Paraguay Travel Guide

Landlocked among South America's tourist favourites of Brazil, Argentina, and Bolivia, Paraguay is unfairly overlooked by all but the most intrepid travellers and eco-tourists.

The country is unique in South America in that it largely resisted the cultural devastation wrought by the Spanish conquistadors, and has therefore preserved the cultural dominance of its pre-Columbian Guarani people.

A series of dictatorships have marred its progress since Paraguay became a republic in 1811, but more recently the country has enjoyed a period of relatively peaceful democracy and is fairly prosperous thanks to its thriving agricultural economy.

Those who fly into the capital, Asuncion, will find a large, relaxed city with a great Latin American atmosphere and plenty of historical interest. The city's rich 450-year history is reflected in the downtown architecture, including the Asuncion Cathedral, as well as some modern marvels such as the beautiful Lirico Theatre. In addition, Asuncion boasts a fun nightlife, vast shopping malls, and some excellent hotels and restaurants.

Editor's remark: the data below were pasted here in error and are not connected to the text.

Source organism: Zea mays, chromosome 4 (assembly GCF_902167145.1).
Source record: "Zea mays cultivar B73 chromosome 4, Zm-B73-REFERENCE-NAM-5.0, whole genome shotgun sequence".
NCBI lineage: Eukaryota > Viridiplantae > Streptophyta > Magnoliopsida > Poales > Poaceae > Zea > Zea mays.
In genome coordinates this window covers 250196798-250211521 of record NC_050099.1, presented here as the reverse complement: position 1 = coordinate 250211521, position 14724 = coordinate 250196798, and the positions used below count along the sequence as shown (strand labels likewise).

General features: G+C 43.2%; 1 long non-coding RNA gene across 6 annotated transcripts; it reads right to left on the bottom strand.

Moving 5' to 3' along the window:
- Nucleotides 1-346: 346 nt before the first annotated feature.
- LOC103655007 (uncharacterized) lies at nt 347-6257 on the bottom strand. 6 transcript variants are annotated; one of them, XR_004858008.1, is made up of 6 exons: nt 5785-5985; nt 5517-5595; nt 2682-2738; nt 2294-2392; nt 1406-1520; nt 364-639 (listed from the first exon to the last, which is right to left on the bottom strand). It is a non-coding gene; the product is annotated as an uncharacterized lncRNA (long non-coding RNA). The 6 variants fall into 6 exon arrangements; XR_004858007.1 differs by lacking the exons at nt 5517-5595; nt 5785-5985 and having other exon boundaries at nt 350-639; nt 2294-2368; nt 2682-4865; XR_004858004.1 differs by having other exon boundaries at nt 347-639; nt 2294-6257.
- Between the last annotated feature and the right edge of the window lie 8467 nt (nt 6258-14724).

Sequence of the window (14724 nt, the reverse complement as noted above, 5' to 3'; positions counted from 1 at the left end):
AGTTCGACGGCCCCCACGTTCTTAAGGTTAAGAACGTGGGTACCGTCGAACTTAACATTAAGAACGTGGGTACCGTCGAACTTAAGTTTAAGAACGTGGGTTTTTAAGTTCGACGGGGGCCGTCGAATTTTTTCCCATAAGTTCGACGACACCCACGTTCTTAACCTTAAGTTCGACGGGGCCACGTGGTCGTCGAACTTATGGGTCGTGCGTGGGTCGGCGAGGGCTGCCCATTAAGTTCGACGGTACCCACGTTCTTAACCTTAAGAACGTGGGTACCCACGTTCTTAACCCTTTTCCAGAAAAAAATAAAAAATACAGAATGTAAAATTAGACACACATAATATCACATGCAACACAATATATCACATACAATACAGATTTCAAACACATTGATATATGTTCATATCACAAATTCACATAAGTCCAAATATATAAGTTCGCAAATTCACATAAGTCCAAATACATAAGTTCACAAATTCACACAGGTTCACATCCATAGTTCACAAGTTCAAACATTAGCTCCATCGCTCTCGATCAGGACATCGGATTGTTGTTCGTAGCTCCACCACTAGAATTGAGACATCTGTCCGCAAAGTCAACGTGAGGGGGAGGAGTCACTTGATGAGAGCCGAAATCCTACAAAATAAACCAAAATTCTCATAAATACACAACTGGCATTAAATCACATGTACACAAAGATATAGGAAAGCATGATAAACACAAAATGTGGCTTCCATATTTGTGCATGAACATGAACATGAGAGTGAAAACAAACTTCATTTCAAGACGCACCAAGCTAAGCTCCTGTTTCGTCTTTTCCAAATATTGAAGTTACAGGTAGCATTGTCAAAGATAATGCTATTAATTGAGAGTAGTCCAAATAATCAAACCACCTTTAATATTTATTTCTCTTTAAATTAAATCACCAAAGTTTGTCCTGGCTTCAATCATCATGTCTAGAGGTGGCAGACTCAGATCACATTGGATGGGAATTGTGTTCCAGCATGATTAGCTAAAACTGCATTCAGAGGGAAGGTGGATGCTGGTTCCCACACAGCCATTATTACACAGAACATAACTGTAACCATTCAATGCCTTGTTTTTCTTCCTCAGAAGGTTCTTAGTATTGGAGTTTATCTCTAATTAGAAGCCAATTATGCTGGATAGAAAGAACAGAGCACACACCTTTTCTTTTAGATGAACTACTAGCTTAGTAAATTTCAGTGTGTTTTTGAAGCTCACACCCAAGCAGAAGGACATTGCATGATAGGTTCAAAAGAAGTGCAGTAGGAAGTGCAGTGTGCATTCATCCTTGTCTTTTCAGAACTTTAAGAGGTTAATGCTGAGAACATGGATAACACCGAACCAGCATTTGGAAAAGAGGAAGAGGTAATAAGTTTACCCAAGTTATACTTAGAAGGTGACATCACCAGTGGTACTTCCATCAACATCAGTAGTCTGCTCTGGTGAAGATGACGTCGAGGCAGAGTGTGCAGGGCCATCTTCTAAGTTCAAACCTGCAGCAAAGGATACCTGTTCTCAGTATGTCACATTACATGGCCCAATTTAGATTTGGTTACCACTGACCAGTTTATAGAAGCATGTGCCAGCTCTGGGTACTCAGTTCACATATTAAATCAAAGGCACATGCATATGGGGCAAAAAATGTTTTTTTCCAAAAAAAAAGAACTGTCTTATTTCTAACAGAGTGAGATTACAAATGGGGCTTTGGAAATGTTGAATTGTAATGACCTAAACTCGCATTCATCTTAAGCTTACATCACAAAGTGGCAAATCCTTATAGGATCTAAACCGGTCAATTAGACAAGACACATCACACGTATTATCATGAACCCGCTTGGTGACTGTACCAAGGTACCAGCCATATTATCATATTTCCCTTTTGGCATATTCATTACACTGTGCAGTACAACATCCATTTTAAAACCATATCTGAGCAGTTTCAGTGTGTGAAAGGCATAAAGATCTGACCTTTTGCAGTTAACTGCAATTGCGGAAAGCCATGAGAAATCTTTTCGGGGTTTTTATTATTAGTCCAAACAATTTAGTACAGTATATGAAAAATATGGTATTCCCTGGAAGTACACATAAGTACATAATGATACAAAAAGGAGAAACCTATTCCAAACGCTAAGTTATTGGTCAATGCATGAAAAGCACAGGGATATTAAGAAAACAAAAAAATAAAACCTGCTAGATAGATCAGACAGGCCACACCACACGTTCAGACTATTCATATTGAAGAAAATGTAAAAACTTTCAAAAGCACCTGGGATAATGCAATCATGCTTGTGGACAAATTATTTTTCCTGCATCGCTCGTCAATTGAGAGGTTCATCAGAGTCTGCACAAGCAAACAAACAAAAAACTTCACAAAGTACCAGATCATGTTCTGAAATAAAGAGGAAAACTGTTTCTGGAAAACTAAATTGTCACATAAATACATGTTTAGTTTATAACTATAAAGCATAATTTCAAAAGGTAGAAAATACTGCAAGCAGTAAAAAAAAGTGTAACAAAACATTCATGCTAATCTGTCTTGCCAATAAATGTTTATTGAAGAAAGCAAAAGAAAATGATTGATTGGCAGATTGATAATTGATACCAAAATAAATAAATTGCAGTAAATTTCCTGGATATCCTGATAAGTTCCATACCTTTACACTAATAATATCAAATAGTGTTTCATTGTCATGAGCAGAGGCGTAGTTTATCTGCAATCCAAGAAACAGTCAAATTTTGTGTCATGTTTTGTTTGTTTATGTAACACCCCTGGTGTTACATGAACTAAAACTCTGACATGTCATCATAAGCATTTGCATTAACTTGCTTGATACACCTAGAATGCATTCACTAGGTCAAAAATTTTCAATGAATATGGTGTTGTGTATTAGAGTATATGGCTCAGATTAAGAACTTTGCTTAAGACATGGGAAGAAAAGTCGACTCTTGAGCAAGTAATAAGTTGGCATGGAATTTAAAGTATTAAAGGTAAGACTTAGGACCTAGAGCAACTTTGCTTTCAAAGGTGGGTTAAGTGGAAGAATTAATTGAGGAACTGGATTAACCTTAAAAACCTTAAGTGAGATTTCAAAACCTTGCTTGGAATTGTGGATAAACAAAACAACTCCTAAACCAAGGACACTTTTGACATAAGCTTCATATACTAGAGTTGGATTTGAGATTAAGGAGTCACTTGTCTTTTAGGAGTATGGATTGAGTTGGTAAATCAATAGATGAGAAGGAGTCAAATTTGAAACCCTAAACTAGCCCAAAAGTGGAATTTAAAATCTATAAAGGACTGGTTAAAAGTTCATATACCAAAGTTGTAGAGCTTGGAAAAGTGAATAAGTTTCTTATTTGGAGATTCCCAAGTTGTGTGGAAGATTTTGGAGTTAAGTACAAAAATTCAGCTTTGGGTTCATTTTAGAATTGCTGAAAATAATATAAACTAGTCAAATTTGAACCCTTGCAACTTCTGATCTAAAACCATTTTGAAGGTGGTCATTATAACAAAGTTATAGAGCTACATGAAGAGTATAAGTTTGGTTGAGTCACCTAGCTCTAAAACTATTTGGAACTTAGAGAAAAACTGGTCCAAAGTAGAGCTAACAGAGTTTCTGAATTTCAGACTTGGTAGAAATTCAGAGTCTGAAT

Rivers are the lifeblood of Paraguay and a scenic cruise from Asuncion to Concepcion is a popular option for tourists. Concepcion is a laidback little town about 130 miles (210km) north of the capital, the most notable feature of which is its riverside setting.

Travellers of a more adventurous persuasion can make expeditions to the western Chaco region, where some fascinating German Mennonite communities can be found living alongside the indigenous Guarani people, and hundreds of species of flora and fauna flourish in the marshes.

Paraguay is essentially a blank travel book awaiting further chapters. Although tourist amenities may be lacking outside of the capital, those keen on getting off the beaten track in a largely unspoilt South American country will find plenty of charm, raw wilderness and authentic indigenous culture in Paraguay, making it a rewarding and memorable destination.